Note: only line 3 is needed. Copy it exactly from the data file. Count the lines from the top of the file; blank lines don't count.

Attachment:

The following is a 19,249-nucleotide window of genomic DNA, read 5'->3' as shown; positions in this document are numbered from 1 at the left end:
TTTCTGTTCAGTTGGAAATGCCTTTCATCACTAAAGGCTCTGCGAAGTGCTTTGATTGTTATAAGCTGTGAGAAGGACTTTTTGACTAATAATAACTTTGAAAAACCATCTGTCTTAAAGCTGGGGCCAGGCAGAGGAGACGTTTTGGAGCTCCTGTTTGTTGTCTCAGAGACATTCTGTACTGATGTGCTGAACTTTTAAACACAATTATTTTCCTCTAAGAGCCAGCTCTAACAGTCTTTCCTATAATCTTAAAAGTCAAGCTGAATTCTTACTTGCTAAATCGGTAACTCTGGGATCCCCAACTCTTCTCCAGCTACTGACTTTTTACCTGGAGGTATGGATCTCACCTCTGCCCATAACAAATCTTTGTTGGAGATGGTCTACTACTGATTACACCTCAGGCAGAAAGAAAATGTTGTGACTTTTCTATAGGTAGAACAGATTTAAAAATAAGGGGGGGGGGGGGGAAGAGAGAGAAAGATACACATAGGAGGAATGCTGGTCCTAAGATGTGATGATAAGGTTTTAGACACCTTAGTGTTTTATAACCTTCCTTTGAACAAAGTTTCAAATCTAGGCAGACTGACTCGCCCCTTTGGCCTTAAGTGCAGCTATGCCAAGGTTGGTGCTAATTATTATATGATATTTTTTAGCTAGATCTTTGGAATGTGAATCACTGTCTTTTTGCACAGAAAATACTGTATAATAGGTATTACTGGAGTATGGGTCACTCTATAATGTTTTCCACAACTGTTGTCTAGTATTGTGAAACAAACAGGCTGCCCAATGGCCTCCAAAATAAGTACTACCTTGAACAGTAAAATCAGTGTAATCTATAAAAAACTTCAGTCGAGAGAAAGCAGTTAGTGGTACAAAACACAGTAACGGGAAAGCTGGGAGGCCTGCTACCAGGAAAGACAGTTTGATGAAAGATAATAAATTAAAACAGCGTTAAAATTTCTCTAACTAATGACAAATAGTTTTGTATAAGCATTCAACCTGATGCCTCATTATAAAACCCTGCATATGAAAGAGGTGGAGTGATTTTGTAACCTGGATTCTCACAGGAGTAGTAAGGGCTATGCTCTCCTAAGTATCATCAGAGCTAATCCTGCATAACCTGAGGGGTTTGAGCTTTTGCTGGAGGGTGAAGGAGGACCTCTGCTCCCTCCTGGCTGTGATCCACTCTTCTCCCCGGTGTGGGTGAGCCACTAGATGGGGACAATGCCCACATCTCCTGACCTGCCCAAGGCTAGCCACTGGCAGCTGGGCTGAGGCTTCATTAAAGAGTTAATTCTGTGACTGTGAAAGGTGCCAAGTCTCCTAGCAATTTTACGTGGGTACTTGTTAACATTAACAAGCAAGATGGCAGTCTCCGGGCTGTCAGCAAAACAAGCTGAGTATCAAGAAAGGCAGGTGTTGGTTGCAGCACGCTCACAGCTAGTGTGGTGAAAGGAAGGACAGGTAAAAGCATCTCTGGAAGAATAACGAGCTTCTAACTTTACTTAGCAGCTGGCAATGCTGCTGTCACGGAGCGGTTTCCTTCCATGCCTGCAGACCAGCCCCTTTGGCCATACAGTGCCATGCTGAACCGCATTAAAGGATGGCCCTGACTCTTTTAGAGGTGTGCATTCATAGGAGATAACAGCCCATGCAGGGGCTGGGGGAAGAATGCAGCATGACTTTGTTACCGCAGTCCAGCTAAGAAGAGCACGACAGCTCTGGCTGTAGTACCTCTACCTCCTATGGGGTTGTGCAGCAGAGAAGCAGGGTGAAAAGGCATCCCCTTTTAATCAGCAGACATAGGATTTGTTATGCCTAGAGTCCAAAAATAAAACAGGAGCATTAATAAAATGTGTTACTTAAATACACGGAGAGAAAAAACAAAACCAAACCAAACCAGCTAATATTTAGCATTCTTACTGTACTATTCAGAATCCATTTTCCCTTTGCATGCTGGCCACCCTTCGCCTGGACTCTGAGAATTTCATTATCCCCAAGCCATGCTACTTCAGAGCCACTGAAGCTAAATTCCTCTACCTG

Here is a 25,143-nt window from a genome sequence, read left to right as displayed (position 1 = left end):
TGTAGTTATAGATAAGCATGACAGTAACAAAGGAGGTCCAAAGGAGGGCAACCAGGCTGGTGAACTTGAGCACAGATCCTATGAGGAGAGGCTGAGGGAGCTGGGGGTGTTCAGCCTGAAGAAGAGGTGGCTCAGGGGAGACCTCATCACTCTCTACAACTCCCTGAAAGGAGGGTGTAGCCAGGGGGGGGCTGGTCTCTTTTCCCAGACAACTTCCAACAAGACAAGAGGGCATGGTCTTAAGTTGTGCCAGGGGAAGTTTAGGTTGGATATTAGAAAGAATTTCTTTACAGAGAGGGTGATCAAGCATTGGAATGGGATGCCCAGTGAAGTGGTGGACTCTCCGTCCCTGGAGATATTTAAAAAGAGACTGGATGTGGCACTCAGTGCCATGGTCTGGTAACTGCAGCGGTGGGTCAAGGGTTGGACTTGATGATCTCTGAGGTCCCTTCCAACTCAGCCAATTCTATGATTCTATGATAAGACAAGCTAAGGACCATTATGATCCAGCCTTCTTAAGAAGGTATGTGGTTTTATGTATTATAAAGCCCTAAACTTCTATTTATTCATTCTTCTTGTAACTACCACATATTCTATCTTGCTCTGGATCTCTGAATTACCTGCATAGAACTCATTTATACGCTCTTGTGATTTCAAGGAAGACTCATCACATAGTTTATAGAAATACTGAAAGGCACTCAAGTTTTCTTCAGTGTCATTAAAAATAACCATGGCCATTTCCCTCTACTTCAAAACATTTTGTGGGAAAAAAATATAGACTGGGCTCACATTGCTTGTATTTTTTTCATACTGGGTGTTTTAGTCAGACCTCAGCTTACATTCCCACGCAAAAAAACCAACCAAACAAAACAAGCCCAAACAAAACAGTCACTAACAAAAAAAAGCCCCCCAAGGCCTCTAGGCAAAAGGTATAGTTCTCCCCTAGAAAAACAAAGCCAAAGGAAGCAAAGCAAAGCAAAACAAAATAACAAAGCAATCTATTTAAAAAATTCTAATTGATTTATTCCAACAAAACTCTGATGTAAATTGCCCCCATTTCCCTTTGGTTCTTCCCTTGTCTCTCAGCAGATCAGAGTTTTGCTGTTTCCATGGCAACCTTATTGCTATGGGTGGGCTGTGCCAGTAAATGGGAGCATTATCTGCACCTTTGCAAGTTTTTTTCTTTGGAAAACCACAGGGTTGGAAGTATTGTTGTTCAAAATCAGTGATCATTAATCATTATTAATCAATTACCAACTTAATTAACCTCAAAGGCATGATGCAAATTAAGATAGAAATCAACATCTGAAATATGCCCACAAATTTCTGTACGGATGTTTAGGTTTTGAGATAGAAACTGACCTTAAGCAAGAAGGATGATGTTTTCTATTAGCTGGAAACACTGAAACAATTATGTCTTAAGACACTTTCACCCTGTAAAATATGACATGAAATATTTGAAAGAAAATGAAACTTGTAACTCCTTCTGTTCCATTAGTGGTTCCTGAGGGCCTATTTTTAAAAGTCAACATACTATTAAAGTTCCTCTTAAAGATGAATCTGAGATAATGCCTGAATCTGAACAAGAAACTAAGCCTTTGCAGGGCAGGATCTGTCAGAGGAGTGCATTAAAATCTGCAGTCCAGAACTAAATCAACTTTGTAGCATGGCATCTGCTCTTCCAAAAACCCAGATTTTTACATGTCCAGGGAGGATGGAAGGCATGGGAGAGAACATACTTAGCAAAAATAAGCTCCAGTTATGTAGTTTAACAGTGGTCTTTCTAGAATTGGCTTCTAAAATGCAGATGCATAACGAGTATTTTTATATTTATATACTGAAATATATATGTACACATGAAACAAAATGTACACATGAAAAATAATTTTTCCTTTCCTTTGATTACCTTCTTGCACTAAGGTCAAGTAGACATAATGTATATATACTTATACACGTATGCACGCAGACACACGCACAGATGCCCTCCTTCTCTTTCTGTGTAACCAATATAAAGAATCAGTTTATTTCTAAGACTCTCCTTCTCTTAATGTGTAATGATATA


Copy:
Here is a 25,143-nt window from a genome sequence, read left to right as displayed (position 1 = left end):